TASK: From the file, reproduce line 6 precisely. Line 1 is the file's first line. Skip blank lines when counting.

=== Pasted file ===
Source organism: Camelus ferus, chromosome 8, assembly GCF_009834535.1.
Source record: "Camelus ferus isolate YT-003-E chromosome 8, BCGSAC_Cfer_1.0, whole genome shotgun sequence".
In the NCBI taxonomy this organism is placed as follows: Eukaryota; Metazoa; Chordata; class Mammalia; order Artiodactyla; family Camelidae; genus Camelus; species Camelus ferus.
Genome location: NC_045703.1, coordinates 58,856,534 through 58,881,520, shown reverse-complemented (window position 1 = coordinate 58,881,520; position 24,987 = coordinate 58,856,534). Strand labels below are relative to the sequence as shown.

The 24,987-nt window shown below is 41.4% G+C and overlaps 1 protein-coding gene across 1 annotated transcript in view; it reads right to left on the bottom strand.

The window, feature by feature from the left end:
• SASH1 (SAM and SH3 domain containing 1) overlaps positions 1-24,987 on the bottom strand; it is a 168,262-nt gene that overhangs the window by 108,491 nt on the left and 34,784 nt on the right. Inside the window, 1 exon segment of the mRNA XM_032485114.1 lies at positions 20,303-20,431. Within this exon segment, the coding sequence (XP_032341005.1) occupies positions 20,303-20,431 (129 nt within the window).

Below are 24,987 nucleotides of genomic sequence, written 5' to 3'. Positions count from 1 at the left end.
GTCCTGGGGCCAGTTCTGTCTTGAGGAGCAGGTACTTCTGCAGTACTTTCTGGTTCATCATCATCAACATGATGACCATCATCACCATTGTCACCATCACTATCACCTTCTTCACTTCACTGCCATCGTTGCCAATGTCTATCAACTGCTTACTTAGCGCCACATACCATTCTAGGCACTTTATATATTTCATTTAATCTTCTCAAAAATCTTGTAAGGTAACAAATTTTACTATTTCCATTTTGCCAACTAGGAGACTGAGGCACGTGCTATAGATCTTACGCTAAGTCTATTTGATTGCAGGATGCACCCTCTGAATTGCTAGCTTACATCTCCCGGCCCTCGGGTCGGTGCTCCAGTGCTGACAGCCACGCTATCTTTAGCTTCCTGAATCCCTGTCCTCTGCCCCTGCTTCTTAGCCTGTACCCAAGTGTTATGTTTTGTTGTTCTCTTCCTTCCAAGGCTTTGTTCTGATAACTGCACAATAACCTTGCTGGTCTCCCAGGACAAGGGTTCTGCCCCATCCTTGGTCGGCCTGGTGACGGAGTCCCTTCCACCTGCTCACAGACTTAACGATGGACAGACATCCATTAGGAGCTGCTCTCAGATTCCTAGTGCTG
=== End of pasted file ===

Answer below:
The window, feature by feature from the left end: